EXE Drives are now treated more as a consumable resource and no longer carry over from one battle to the next. Whenever a CPU transforms into their HDD form, one EXE bar and some shares are spent instead of SP in previous entries. Meanwhile, shares are the lifeblood of a CPU and is important to keep an eye on for achieving the True Ending.
Early on, the game felt more punishing as party members no longer fully recovered after leveling up, forcing you to return back to town to do so. The worst part is that being KOed costs a significant amount of shares. While this doesn’t matter that much towards the end (after reading up the ending guide), it can be a real pain if you were already struggling in that department.
There’s also not much grinding to speak of. As long as you’re willing to defeat every enemy you come across when trying to get from point A to point B in a dungeon, things should go smoothly once you reach the boss. You are also finally able to use Heal and Revive from the menu outside of battle.
Although there is a risk of losing shares as I mentioned earlier, it doesn’t take much to regain them by doing a few guild quests. There are ways to keep the challenge going as players are able to visit the Colosseum or explore high level dungeons.
Megadimension Neptunia VII does has reformed the Scout system and has done away with Stella’s Dungeon (which kind of bums me out, but c’est la vie). Here, the player can send scouts out into different dungeons and work on a timer. This is a great way to gather new items, money, dungeons, and even other scouts, as they cost nothing to use.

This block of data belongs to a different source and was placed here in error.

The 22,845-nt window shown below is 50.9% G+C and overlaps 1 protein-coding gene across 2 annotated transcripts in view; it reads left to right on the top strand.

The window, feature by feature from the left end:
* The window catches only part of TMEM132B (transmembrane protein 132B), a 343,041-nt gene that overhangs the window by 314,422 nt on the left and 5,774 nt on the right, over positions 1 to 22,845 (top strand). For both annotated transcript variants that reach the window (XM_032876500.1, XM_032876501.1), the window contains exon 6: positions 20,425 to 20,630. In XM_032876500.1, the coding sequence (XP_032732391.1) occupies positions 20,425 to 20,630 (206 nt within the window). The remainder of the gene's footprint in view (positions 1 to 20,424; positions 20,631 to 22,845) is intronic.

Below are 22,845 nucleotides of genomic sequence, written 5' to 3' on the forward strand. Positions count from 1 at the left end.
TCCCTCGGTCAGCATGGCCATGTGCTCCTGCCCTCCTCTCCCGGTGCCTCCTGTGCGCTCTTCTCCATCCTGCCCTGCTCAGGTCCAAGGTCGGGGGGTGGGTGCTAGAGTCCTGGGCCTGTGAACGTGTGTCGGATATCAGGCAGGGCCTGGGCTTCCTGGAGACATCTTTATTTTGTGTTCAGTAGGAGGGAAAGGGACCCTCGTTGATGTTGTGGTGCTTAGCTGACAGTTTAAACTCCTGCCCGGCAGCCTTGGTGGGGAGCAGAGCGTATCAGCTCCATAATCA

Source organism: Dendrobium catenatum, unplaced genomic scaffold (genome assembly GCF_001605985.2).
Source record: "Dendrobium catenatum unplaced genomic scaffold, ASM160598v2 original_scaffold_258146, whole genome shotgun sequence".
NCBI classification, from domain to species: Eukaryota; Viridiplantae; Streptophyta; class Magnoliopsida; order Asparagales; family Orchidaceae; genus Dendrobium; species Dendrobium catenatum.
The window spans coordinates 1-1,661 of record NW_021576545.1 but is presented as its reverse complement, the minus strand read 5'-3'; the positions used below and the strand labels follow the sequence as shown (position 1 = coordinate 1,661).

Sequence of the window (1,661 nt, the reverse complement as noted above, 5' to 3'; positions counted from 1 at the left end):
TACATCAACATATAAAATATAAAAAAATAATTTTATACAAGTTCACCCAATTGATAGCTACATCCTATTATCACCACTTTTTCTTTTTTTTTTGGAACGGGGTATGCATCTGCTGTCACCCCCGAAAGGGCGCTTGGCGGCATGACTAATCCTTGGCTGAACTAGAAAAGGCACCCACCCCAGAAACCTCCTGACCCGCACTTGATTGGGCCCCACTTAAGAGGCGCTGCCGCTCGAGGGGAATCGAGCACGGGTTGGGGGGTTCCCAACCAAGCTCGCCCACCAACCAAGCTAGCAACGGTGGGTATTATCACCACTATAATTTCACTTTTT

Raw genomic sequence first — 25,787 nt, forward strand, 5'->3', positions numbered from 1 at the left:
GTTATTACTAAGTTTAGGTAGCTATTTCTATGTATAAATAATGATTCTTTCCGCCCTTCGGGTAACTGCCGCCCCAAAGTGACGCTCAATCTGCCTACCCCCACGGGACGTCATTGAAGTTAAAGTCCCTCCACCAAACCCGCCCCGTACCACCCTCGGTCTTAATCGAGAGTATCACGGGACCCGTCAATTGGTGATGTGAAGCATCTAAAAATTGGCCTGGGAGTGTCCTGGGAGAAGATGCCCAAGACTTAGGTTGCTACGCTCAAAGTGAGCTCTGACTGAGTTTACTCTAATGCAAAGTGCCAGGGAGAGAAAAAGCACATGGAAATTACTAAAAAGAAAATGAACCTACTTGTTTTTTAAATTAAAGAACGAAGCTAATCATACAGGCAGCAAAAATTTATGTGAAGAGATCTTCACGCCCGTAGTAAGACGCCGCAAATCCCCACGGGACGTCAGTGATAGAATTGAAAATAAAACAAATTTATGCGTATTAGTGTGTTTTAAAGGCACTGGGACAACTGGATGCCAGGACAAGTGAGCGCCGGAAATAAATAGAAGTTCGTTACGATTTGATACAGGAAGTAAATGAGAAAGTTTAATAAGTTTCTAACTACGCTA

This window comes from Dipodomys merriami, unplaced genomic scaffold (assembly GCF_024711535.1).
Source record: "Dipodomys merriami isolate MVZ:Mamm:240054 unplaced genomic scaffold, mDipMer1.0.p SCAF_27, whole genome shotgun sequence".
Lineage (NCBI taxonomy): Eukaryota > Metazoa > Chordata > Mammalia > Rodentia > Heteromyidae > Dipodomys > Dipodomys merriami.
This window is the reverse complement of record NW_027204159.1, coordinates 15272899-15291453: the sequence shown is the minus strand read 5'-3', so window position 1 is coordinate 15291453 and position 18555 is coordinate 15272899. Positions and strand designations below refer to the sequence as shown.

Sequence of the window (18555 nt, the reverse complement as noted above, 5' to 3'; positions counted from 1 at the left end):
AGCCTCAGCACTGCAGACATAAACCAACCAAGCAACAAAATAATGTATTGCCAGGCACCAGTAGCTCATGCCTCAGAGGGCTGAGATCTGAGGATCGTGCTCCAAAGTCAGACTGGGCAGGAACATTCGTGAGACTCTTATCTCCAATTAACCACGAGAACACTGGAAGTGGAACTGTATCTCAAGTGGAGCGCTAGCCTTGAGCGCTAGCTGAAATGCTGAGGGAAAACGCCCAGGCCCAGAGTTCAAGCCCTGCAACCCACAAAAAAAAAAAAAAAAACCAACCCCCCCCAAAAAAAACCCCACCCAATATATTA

They can also discover the means to unlock a Hidden Treasure inside their assigned dungeon or a new dungeon boss. After they return, you will have to manually check them at one of Gameindustri’s towns, but they automatically head back to the dungeon they were previously assigned to.
Plus, being able to keep all of your progress and equipment means getting back to the ending only takes a couple hours. This is perfect for those looking to experience the other endings.
The audio can be a little bit of a mixed bag. There is still an uneven amount of English voice acting in the game (around 50% of what the Japanese audio has), what’s there is very good - especially Uzume. This continues to be the only series from Japan that I stick with the English voice track despite the dual audio option. It also has an amazing soundtrack mostly filled with original tracks highlighted by a few that stand up to even what Falcom can manage.
It is clear that Compile Heart has put a lot of work into creating the best Neptunia game yet. While it is still disappointing that there is such a heavy amount of dungeon recycling going on, there is plenty of new content for fans to enjoy.
The story is enjoyable, the characters are likeable, and the new mechanics that have been introduced work together to create a far more engaging experience from a gameplay perspective. While it may not go far enough to appease those on the other side, people sitting on the fence may do well to give it a purchase.
Disclaimer: A copy of this game was provided to RPG Site by the publisher.